Even casual wine drinkers have developed a nose and a taste for wine. Enjoying wine is both a personal and social experience. Each of our tongues have preferences and we develop our own taste profiles. True connoisseurs of wine learn to appreciate wine on a different way. These refinements in their wine palates allows them to detect the “fingerprints” of the wine’s origin and much more. Personally, I have been amazed when I have witnessed these true connoisseurs share what their tongues tell them.
Recently while breezing through the headlines at WineBusiness.com, their “Think wine connoisseurship is nonsense? Blind-tasting data suggest otherwise” link from May 18th caught my eye. I was intrigued and clicked to learn more.
Yes, the Economist’s Daily Chart did share more details. Essentially, their article describes how drinkers at the 2017 Oxford-Cambridge wine-tasting contest faired in identifying varietals, origins, etc. of wines. Comparing their results to random chance is where the scientific angle is applied.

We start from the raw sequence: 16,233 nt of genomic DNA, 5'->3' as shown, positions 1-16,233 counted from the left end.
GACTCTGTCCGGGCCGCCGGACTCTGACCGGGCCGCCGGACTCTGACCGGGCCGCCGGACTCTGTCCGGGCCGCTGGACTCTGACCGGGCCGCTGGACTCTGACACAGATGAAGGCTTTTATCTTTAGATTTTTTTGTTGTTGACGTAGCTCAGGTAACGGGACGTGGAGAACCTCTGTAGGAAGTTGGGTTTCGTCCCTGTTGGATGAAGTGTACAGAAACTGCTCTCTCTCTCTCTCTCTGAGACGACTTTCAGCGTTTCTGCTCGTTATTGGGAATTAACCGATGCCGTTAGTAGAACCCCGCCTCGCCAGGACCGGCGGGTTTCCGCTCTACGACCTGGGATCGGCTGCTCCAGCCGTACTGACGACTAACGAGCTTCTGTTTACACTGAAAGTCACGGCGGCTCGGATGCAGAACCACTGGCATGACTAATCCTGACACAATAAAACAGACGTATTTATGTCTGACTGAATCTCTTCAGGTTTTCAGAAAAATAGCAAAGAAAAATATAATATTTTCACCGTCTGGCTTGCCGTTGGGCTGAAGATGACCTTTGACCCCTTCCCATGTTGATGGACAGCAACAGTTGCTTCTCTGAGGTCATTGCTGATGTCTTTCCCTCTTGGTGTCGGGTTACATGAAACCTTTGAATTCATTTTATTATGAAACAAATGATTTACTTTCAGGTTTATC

Is Wine Connoisseurship Real? What Does Science Say?
“The group’s overall accuracy was far superior to what could be expected from random chance. Given the thousands of potential country-variety pairs, a monkey throwing darts would have virtually no hope of getting a single one right. But 47% of the Oxbridge tasters′ guesses on grape variety were correct, as were 37% on country of origin.” This is just a tidbit of what the article shares.
Essentially, science has just proven what wine lovers have known. LOL! We can develop and fine tune our wine palates. There is definitely more to this than blind chance.
If you would like to read more on this topic, you may want to read Reds, Whites & Varsity Blues published by Pavilion.
Common knowledge being proven by science makes me smile – especially, when wine tasting is involved.